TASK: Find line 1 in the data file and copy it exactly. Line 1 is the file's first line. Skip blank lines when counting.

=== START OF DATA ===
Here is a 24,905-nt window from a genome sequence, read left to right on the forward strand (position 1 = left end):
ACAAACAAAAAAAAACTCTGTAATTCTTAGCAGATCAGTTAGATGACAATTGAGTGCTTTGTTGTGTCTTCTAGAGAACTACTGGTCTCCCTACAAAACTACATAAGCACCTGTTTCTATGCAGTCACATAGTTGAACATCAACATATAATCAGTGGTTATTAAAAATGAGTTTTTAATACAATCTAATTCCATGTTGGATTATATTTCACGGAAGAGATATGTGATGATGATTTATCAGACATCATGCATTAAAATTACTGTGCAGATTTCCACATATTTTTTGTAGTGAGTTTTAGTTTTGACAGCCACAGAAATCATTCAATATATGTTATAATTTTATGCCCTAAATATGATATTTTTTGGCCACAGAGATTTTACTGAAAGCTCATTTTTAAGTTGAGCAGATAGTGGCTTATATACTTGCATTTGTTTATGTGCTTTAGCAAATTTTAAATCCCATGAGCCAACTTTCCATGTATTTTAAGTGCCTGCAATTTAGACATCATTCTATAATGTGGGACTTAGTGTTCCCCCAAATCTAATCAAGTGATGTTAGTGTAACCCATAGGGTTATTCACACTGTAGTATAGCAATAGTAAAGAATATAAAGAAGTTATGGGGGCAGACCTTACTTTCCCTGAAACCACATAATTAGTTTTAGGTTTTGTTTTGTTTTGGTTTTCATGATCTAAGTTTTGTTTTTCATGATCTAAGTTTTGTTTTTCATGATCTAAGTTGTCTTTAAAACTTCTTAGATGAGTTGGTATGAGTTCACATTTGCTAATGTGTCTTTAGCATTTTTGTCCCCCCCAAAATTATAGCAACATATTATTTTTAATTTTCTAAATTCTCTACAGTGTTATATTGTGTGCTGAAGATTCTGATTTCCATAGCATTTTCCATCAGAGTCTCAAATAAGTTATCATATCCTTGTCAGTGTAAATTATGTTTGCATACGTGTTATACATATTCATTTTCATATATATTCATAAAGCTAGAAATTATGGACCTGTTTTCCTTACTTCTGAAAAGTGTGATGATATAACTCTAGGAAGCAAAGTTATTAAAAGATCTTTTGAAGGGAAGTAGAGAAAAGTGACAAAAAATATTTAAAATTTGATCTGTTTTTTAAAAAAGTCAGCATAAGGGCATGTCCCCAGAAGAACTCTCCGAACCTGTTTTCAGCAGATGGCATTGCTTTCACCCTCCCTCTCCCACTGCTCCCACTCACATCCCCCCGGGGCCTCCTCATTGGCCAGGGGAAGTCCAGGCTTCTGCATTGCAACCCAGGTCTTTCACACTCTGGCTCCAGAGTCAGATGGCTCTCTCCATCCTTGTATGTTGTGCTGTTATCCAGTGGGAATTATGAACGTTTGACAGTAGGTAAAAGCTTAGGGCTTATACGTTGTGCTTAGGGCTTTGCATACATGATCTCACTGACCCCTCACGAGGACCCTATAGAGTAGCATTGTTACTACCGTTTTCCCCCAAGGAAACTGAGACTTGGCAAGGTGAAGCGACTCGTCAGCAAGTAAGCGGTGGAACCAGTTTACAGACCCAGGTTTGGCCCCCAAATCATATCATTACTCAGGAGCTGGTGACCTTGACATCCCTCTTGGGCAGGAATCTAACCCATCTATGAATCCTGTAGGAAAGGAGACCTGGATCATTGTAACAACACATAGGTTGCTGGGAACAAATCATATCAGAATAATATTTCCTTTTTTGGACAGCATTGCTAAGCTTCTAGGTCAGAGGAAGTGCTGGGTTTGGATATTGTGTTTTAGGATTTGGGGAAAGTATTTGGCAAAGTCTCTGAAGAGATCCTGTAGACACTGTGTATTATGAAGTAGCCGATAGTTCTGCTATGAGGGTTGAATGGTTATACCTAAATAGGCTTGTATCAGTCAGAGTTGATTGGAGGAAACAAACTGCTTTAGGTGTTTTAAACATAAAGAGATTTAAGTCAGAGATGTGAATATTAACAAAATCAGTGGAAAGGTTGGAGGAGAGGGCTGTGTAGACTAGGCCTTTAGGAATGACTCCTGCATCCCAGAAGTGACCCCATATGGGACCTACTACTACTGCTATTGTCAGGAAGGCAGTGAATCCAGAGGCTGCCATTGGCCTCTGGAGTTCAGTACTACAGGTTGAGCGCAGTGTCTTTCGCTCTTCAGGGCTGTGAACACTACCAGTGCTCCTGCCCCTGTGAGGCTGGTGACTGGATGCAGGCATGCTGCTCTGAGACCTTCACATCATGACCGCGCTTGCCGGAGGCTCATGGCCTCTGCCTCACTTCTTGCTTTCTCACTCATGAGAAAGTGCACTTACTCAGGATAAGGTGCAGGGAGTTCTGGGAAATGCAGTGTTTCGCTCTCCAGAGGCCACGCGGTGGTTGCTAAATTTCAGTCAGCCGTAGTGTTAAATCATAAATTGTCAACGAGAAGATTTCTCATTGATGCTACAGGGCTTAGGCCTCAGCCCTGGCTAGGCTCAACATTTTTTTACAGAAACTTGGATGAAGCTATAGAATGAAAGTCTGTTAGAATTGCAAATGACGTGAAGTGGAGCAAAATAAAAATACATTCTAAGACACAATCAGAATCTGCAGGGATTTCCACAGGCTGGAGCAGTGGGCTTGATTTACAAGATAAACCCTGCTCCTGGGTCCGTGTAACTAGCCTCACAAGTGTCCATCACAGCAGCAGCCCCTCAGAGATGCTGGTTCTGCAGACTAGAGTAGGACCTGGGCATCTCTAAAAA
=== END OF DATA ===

Here is a 24,905-nt window from a genome sequence, read left to right on the forward strand (position 1 = left end):